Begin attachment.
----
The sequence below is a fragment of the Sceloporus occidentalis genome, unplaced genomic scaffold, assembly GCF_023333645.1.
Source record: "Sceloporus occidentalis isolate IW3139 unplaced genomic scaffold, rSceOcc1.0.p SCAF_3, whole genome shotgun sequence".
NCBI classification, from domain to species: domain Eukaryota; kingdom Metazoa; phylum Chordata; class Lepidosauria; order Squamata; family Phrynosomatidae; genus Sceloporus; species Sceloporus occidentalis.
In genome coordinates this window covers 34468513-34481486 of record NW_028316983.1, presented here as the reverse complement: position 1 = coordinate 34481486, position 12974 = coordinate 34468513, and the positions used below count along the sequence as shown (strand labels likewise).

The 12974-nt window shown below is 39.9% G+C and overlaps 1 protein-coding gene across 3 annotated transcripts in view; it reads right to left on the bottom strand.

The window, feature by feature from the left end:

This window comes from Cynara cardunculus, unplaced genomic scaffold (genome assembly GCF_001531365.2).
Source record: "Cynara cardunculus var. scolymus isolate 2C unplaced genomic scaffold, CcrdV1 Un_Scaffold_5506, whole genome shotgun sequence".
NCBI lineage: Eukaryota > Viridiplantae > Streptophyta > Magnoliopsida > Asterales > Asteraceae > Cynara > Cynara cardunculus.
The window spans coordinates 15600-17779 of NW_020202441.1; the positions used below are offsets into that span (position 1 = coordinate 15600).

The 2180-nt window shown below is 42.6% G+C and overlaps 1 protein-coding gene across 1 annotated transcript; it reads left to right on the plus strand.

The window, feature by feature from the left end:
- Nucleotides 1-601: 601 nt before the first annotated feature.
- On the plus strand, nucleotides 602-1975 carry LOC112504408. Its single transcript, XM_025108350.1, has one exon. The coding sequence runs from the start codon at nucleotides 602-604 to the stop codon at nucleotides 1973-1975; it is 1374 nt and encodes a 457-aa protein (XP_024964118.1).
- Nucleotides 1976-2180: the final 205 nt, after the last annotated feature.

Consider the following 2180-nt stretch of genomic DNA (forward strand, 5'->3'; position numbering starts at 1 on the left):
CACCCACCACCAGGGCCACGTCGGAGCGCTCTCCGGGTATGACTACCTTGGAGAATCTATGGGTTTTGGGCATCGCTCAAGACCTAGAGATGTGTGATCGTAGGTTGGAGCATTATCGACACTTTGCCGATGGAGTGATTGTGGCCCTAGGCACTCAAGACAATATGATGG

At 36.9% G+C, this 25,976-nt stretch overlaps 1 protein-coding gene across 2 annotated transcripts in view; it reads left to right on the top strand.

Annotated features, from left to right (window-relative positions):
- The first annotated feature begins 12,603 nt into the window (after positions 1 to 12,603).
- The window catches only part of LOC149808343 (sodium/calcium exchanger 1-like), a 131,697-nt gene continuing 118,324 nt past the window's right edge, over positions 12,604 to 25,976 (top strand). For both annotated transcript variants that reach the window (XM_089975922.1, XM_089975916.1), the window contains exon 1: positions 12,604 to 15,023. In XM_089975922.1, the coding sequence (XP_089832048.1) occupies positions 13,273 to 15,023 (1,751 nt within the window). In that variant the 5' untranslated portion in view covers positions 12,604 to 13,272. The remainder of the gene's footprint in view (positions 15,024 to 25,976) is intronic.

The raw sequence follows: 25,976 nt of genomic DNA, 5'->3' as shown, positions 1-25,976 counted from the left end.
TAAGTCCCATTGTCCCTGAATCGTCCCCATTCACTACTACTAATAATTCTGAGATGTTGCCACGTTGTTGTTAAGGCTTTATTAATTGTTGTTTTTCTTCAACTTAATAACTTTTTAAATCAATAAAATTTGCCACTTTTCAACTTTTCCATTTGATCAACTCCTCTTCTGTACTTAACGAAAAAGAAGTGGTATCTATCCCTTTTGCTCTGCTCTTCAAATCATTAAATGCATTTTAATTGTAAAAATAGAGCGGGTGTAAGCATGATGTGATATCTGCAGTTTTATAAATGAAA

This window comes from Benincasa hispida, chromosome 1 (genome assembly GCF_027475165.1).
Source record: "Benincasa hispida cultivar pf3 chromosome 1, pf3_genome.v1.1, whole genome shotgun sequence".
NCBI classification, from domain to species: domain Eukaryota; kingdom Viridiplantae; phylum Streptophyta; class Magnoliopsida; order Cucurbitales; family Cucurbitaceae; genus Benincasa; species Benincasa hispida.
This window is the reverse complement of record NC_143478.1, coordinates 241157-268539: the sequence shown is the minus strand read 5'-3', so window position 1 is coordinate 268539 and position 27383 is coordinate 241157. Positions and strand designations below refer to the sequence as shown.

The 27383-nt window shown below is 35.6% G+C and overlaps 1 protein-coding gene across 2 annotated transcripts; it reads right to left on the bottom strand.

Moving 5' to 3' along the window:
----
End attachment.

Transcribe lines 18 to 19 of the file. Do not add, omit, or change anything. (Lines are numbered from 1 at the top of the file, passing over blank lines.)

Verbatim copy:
At 36.9% G+C, this 25,976-nt stretch overlaps 1 protein-coding gene across 2 annotated transcripts in view; it reads left to right on the top strand.

Annotated features, from left to right (window-relative positions):